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Upendra Krishna Mondal in His Own Right and as Executor to the Estate of Late Kali Krishna Mandal and Gopi Krishna Mondal Vs. Naba Krishna Mondal and ors. - Court Judgment

LegalCrystal Citation
CourtKolkata
Decided On
Judge
Reported in62Ind.Cas.615
AppellantUpendra Krishna Mondal in His Own Right and as Executor to the Estate of Late Kali Krishna Mandal an
RespondentNaba Krishna Mondal and ors.
Excerpt:
contract act (ix of 1872), section 70 - tank, joint property of parties, filling up of--payment made daily for work done--contribution, suit for--limitation--limitation act (ix of 1908), schedule i, article, 120. - .....402 : 7 sar. p.c.j. 294 : 13 ind. dec. (n.s.) 550, where money was paid by one of two joint owners of a tenure to save the estate from sale for arrears of revenue and a suit was brought by him for contribution against the other, furnisher an illustration of that class of eases here, however, the position is entirely different. the liability of the defendant did not arise in successive fragments, as plaintiff paid money to the contractor from day to day; the liability arose when the tank was filled up and the contemplated benefit conferred. in such circumstances, the district judge has rightly held that article 120 was applicable, and time ran against the plaintiffs from the date of completion of the work. as the suit has been instituted within six years from that date, it is not.....
Judgment:

Mookerjee, Acting C.J.

1. This is an appeal by two of the defendants in a suit for contribution. There is now no dispute as to the facts. The plaintiffs and the defendants are joint owners of a tank situated within the limits of the calcutta Municipality. The tank was in an insanitary condition and the water was so unwholesome as to be a menace to the health of the locality. The Corporation issued a notice on the common manager of the estate of the plaintiffs and the defendants directing him to fill up the tank. The requisition was ignored, with the result that criminal proceedings were instituted. The common manager then obtained a stay of the criminal proceedings and arranged with the plaintiffs to take steps to fill up the tank. The tank was filled up. The plaintiffs then demanded a proportionate share of the expenses from the defendants, who refused to contribute, with the result that the present suit was instituted, The Courts below have decreed the suit. On the present appeal, the decree of the District Judge has been assailed on two grounds, namely, first, that there was no liability on the part of the defendants to contribute to the expenses incurred by the plaintiffs; and secondly, that the claim is barred by limitation if not in its entirety, at least in respect of a considerable proportion. In our opinion, neither of these contentions is well-founded.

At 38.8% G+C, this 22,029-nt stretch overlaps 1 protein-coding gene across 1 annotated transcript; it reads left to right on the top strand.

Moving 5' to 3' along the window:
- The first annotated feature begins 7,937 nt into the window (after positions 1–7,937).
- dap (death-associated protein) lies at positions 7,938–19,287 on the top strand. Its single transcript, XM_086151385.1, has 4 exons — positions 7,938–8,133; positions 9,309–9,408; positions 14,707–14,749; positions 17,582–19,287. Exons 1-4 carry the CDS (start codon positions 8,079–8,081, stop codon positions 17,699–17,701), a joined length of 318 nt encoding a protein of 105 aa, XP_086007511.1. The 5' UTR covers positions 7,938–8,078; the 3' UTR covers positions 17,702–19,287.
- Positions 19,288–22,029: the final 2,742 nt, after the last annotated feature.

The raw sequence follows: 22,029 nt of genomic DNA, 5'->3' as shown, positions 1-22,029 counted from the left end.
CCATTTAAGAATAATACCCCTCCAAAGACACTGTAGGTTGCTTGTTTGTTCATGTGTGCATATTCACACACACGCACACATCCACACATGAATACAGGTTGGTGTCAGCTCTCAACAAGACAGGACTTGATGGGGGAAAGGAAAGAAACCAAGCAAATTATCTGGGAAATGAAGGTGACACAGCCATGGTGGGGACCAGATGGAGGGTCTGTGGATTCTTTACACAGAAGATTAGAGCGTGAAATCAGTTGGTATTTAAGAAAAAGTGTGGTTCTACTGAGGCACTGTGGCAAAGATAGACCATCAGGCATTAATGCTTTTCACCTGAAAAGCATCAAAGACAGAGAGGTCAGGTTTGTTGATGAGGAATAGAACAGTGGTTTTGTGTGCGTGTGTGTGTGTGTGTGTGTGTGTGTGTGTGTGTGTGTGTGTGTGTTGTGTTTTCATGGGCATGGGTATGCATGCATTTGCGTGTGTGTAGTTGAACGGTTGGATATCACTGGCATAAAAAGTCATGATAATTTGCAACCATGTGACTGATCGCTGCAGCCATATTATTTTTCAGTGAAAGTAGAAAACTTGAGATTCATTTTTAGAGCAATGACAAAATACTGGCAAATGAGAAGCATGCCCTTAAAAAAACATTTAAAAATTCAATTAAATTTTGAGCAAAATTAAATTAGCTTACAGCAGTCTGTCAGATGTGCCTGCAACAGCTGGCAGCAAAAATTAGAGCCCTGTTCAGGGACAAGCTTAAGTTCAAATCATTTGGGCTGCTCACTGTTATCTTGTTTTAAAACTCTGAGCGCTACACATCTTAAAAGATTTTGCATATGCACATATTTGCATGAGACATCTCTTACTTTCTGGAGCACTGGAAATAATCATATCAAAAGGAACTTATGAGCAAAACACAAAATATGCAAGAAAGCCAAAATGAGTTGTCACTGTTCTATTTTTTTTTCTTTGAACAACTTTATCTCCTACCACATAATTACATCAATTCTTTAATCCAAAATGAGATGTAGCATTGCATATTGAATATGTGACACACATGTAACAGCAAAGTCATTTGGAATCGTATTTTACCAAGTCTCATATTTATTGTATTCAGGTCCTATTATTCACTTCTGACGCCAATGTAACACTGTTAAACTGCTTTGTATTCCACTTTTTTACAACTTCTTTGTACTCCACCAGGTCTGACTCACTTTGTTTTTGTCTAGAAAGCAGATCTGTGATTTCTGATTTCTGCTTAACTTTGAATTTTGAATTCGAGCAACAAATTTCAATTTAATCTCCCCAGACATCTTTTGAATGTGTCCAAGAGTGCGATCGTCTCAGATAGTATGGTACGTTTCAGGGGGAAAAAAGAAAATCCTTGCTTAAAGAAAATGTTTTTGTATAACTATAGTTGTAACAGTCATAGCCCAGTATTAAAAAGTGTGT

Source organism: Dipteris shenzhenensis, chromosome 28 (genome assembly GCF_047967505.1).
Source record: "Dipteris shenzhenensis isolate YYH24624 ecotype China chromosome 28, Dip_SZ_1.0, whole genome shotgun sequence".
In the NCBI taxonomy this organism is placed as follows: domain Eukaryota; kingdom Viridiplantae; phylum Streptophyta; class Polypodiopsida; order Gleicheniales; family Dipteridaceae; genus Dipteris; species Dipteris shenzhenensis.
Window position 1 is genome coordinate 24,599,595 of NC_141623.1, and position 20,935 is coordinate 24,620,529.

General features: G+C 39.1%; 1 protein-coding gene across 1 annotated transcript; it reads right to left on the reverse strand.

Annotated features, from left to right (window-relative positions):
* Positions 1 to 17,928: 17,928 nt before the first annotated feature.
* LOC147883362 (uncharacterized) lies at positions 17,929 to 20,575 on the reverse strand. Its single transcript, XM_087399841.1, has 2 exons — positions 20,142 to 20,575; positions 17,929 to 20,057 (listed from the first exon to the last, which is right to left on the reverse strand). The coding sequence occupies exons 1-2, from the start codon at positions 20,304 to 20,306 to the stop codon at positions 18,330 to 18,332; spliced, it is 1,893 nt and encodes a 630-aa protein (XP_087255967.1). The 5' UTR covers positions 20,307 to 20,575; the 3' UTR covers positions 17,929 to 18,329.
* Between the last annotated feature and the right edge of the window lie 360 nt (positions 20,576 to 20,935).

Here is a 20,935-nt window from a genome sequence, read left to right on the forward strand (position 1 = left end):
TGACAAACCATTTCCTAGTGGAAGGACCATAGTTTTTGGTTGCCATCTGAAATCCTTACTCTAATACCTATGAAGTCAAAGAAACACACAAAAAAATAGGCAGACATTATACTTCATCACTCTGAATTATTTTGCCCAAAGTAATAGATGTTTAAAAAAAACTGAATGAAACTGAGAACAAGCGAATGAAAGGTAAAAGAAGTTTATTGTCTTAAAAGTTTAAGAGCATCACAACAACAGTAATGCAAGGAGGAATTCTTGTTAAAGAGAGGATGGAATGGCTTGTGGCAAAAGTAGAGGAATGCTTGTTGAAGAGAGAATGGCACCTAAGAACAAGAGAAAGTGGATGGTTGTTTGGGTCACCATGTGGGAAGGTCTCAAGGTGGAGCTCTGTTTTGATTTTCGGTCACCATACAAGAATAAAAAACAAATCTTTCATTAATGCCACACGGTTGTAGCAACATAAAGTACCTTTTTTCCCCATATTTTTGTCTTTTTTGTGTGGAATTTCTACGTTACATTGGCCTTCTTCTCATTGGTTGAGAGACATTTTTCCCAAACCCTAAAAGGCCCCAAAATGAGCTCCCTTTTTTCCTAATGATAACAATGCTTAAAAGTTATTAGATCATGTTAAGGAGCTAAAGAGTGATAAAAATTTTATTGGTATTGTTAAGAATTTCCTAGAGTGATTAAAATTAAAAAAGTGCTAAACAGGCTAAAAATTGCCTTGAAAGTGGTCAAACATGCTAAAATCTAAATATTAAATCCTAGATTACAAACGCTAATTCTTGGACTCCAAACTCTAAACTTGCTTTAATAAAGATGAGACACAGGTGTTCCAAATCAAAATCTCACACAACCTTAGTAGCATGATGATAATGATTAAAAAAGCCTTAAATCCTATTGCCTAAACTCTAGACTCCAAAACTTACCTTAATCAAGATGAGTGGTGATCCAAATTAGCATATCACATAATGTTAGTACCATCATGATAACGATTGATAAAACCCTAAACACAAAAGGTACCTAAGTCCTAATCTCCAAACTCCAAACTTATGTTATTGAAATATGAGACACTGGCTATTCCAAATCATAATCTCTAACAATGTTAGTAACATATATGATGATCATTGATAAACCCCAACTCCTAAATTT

2. This is clearly a case within Section 70 of the Indian contract Act, which provides that if a person lawfully does anything for another person, not intending to do so gratuitously, and such other person enjoys the benefit thereof, the latter is bound to make compensation to the former in respect of the thing so done. It has been found by the Courts below that the act, namely, the filling up of the tank, was done lawfully by the plaintiffs. It has also been found, and there can be no doubt upon the point, that the plaintiffs, in the circumstances stated, did not intend to in our the expenses gratuitously. It was in no sense a voluntary act on their p Article It has also been found that the defendants are in enjoyment of the benefit of the act, inasmuch as they are in receipt of rent from the tenants who have been settled on the filled up tank. This clearly is a ease under Section 70, because all the three requisite elements are satisfied; namely, that the thing must be done lawfully, it must not be done gratuitously and the person for whom the act is done must enjoy the benefit thereof. The first ground consequently fails.

3. As regards limitation, it has been contended that Article 61 is applicable. That Article governs suits for money payable to the plaintiff for money paid for the defendant; suits of that description must be instituted within three years from the date when the money in paid. The decision in SuKhamoni Chowdhrani v, Ishan Ghunder Roy 25 C. 844 (P.C) : 25 I.A. 95 : 2 C.W.N. 402 : 7 Sar. P.C.J. 294 : 13 Ind. Dec. (N.S.) 550, where money was paid by one of two joint owners of a tenure to save the estate from sale for arrears of revenue and a suit was brought by him for contribution against the other, furnisher an illustration of that class of eases Here, however, the position is entirely different. The liability of the defendant did not arise in successive fragments, as plaintiff paid money to the contractor from day to day; the liability arose when the tank was filled up and the contemplated benefit conferred. In such circumstances, the District Judge has rightly held that Article 120 was applicable, and time ran against the plaintiffs from the date of completion of the work. As the suit has been instituted within six years from that date, it is not barred by limitattion.

4. The result is that the decree of the court of Appeal below is affirmed and this appeal dismissed with costs.

Fletcher, J.

5. I agree.


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